“All it has to do is ship the transaction with the known order to the other replica sites, to make sure, for all intents and purposes, that a quorum or a majority of them have acknowledged it,” Weaver says. “We do, unfortunately, have to actually send information to the other data centers. The speed of light is not something we’ve been able to work around.”

Practical DB Applications

Professor Abadi, who is now teaching at University of Maryland, is an advisor to Fauna, the company that Weaver co-founded with CTO Matt Freels, a former Twitter tech. Abadi worked with the San Francisco company to implement the Calvin algorithm in a commercial database, dubbed FaunaDB.

Fauna CEO and co-founder Evan Weaver

Weaver describes FaunaDB itself as “document relational” database that borrows features and concepts from both relational SQL database and their non-relational NoSQL cousins. In addition to exposing data in relational and document forms, it can also be used as a graph database.

On the SQL front, Weaver says FaunaDB offers all the features of a standard RDBMs, including support for relational algebra, transactions, joins, foreign keys, constraints, indexes, views and stored procedures. “Basically everything that made those systems so durable and reliable and resilient, but it’s all brought forward into a cloud-native, developer-friendly, high-productivity, globally scalable context,” he says.

But FaunaDB also borrows ideas from the NoSQL databases, including storing data in the JSON document, as do Couchbase and MongoDB. “FaunaDB has everything good from NoSQL. Arguably the only things good from NoSQL are the developer productive of the new interfaces, and elastic scale-out,” he says, “and then restoring everything that was lost from the RDBMs.”

FaunaDB has been generally available for about two years, in both a managed cloud and an on-premise model. One of the companies using FaunaDB is Nvidia, where the database is powering a transactional system that manages the identities of users, including log-in data and data used for consumer-facing services.

“With FaunaDB, we’re able to support tens of millions of users with a small operational staff, and its advanced features like global replication let us maintain high availability and correctness even in the case of unexpected regional outages,” says Bill Wagner, director of cloud services for Nvidia, on the Fauna website.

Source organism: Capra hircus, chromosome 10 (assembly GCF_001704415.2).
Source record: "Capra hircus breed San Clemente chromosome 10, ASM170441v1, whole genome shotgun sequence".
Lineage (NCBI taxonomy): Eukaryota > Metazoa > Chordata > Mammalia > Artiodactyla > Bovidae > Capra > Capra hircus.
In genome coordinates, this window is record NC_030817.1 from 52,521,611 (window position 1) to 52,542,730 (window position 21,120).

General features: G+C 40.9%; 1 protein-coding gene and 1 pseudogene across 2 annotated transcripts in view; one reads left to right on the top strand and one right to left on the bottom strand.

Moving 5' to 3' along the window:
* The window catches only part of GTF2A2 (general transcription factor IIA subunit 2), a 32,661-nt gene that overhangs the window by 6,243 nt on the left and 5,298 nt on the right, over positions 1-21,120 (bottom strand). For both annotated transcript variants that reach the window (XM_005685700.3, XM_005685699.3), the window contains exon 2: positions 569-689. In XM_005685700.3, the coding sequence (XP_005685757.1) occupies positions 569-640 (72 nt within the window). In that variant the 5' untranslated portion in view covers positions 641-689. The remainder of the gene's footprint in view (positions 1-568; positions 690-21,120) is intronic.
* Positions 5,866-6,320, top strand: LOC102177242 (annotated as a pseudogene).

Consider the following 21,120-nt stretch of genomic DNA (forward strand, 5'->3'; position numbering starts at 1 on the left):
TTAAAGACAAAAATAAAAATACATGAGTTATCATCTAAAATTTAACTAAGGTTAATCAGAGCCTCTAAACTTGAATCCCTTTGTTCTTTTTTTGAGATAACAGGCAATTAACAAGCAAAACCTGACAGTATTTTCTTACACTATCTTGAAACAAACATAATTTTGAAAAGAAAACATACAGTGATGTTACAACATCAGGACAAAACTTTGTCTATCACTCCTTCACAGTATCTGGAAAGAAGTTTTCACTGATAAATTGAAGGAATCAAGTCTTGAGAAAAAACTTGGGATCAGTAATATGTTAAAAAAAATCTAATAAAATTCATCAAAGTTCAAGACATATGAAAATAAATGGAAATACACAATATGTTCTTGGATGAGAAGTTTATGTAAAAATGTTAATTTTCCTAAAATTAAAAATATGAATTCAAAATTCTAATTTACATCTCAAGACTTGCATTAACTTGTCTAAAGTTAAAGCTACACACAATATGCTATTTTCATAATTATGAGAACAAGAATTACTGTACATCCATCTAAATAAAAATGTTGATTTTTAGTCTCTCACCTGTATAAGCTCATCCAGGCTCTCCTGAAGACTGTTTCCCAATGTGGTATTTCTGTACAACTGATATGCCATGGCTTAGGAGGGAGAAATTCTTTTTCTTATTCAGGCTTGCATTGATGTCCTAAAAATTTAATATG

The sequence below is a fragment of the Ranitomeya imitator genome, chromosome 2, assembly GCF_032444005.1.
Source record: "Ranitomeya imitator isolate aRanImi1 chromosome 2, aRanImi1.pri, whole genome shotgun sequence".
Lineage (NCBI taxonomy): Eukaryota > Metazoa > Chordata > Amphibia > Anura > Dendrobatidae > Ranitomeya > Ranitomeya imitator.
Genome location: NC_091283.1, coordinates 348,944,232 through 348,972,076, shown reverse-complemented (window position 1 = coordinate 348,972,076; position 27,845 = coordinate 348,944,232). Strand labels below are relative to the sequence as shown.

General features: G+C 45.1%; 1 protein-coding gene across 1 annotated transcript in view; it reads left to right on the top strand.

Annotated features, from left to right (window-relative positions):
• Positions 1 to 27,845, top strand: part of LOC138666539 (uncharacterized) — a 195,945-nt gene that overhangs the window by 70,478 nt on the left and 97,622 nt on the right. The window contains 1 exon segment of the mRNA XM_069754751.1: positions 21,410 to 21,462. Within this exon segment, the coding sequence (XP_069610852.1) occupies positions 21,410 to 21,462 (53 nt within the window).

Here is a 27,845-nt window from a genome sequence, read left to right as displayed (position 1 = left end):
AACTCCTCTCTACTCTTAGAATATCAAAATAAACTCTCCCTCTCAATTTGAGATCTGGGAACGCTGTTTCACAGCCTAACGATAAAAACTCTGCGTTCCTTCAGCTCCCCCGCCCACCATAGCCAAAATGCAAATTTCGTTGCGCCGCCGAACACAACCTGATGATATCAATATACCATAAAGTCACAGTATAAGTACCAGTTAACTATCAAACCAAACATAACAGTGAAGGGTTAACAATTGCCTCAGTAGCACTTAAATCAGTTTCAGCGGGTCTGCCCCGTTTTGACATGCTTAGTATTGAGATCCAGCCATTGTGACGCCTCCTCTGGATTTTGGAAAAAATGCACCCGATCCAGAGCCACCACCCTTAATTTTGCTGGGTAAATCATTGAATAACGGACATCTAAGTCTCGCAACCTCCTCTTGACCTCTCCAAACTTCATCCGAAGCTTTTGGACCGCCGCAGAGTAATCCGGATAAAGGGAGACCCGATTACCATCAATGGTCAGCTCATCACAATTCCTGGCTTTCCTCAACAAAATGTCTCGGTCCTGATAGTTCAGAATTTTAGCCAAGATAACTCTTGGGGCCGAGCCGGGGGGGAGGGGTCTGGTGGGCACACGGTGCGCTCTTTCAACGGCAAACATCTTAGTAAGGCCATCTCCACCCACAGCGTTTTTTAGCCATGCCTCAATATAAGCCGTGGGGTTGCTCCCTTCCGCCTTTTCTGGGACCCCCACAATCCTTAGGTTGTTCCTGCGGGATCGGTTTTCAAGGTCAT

Another early adopter is Capital One, a bank that’s known for adopting cutting-edge technology “…[W]hat drew us to FaunaDB Enterprise running in AWS was the potential of mainframe-like reliability and real, multi-region transactions in the cloud,” says Mike Fulkerson, vice president of core innovation at Capital One on the Fauna website.

Proof in the Pudding

Weaver is aware that not everybody will believe what he’s claiming his team has achieved at Fauna, which has raised $32.6 million in a Series A funding round, with investments from Point72 Ventures, GV (formerly Google Ventures), CRV, Capital One Growth Ventures, Data Collective, and Quest Venture Partners.

To dispel the doubts and doubters, the company is planning to publish a series of tests that show the product can in fact do what Weaver claims it can. “That proof is coming in under a year. We’re very excited about it,” he says. “At this point it’s really about putting a bow on the consensus model and the transaction model, and proving to everyone that it is truly the best.”

While the Fauna team has been working on this system since 2012, Weaver says he’s been pleasantly surprised to see the IT industry move right within FaunaDB’s sweet spot. The growing need for a hybrid delivery model that merges on-premise with multi-cloud systems will test the public cloud giants, and stress the databases that Amazon Web Services and Microsoft Azure can offer (while Google Cloud Platform offers Spanner).

“Everyone is moving to multi data-center, active-active, and even if it’s not now, it’s aspirational, and it’s where the industry is going,” Weaver says. “Your users live all over the globe. Why are they essentially using a single physical data center for everything? It’s a poor user experience. It’s a poor operations experience.”

Weaver sees a large potential user base for FaunaDB among companies that don’t to have to cobble together something like he did at Twitter.

“The broader set of Fortune 1000 companies have observed this transition and they don’t want to go through that painful mid-stage,” he says. “They want to go straight from the classic mainframe-oriented architecture, where your database runs on a single machine to something that’s truly global rather than taking these detours through what’s increasingly an architectural data center failure model.”

Weaver thinks it’s unlikely that somebody will come out of the blue with a better solution to the problem than Calvin or Spanner. It’s possible, he says, but unlikely. “At the end of the day, the real tradeoff was that the paper was harder to understand [than the Spanner paper],” he says. “It didn’t have Google’s reputation validating what you’re trying to do, as opposed to anything intrinsic in the architecture itself.”